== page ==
(Ironically, one eyewitness to the disaster was a farmer named Daryl Wayne Grigg, who is -- as far as I can tell -- no relation.)

The Feds spent $100 million to build the Teton Dam; it spent at least $300 million in settling damage claims. For more than two years, federal money poured into communities throughout the devastated floodplain, including Madison County. But the reconstruction boom was over by the time our family arrived, and the real estate market collapsed like a traumatized souffle, or better yet, like a federally constructed dam.

Glory Days: Your author, as he appeared during the last major recession, roughly three decades and sixty pounds ago.

For the five years spanning most of my time in high school and college -- 1979-1984 -- my Dad's real estate business, in practical terms, produced no income.

Facing a moribund real estate market, my Dad opened another revenue stream: He and two of my brothers, along with a rotating cast of neighbors, opened a bicycle repair shop. This was a business suited to recessionary times, in which people, once again, seek to extract as much use out of what they have.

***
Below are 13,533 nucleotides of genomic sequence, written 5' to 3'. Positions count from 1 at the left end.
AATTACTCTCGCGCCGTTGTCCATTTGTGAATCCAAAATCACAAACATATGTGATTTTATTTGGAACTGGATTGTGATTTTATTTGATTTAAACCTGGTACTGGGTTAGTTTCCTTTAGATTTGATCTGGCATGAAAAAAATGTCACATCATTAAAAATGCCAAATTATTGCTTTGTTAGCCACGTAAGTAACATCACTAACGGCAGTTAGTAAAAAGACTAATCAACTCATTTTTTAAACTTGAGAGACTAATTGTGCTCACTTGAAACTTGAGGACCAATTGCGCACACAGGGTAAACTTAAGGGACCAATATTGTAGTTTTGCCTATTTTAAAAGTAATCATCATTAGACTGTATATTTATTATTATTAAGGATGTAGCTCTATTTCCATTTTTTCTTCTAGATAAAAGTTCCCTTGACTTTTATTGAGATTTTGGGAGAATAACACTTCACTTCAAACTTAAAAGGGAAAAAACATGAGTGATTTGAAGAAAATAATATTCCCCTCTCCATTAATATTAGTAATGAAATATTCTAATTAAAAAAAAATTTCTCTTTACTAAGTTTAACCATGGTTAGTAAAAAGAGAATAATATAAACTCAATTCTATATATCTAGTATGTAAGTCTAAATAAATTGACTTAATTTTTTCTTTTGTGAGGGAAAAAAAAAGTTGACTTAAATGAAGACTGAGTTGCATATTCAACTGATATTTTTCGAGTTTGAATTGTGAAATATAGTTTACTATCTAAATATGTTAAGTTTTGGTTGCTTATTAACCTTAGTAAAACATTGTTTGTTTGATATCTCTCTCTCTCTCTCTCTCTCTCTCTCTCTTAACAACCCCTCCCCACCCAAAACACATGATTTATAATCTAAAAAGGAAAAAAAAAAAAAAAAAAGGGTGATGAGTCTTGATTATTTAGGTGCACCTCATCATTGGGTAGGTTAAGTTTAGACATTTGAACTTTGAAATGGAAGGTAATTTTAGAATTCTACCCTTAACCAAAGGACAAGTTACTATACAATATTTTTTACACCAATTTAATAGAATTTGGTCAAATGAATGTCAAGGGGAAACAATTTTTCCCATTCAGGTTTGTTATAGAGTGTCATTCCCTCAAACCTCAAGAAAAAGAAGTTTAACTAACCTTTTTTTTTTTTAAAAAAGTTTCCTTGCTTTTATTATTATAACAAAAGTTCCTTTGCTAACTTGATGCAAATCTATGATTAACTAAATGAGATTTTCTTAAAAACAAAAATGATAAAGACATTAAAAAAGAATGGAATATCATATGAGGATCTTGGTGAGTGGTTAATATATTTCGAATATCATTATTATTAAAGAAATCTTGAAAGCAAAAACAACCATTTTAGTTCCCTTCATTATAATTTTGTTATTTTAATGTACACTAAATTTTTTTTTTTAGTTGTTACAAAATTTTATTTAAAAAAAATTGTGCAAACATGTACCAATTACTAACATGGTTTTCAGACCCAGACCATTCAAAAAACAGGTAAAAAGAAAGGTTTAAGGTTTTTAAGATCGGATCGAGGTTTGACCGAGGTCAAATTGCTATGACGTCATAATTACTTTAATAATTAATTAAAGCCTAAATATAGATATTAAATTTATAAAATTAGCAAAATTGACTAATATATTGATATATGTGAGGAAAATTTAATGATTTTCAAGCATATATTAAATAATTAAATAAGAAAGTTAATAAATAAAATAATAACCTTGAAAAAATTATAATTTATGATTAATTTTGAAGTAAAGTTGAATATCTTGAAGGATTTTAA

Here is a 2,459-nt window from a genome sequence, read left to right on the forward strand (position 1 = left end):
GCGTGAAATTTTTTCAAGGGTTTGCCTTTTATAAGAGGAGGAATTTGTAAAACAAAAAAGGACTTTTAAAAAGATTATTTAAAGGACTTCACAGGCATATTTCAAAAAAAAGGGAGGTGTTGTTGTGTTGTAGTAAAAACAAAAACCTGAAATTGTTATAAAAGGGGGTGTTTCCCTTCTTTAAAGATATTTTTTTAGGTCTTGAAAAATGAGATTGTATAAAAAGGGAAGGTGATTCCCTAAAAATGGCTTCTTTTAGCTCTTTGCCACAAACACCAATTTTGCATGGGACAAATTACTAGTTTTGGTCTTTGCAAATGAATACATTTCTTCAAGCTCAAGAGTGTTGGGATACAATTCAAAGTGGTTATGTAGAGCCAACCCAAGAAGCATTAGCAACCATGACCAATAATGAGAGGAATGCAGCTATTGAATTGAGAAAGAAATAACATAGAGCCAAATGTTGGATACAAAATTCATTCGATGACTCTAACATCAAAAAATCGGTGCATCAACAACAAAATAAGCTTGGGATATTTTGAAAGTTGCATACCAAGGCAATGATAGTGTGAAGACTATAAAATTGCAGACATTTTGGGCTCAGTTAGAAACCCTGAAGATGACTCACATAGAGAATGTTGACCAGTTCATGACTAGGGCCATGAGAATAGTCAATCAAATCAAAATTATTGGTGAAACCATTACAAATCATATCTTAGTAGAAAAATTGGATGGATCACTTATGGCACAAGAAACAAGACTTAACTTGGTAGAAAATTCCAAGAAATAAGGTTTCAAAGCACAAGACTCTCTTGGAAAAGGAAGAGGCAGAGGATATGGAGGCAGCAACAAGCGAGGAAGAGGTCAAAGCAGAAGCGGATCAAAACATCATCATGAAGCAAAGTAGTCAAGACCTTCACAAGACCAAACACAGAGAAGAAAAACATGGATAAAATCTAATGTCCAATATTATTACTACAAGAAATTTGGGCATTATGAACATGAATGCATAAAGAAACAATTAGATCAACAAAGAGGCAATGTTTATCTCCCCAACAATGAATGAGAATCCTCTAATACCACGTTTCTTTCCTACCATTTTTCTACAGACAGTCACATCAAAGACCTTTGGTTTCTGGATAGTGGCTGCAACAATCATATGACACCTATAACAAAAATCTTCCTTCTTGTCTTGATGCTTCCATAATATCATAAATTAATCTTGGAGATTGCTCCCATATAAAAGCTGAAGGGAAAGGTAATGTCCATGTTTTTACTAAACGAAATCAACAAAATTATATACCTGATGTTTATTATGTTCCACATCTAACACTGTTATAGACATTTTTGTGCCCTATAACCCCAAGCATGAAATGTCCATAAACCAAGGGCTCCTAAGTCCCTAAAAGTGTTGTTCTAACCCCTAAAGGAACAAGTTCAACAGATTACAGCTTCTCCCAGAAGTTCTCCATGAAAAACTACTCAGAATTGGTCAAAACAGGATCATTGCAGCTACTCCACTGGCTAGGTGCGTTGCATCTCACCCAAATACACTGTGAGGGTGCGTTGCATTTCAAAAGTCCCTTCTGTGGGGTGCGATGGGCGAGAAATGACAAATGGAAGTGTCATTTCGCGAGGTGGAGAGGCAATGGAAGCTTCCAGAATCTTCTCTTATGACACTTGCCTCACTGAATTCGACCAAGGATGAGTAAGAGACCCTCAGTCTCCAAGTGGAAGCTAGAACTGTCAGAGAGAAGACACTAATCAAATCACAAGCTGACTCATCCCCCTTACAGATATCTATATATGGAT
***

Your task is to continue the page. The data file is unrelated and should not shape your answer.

The bike repair business brought in a modest but indispensable stream of income. But what saved our family from utter destitution was Dad's silver hoard.

In January 1980, about a year after our family moved to Rexburg, Idaho, silver peaked at a little more than $50 an ounce. Dad sold his entire hoard, which had appreciated by several hundred percent over its original market value, just off the peak price. That transaction provided our family with sufficient funds to survive for more than a year.

Shortly thereafter, our family became involved in a short-lived but very worthwhile alternative local economy built on the barter system.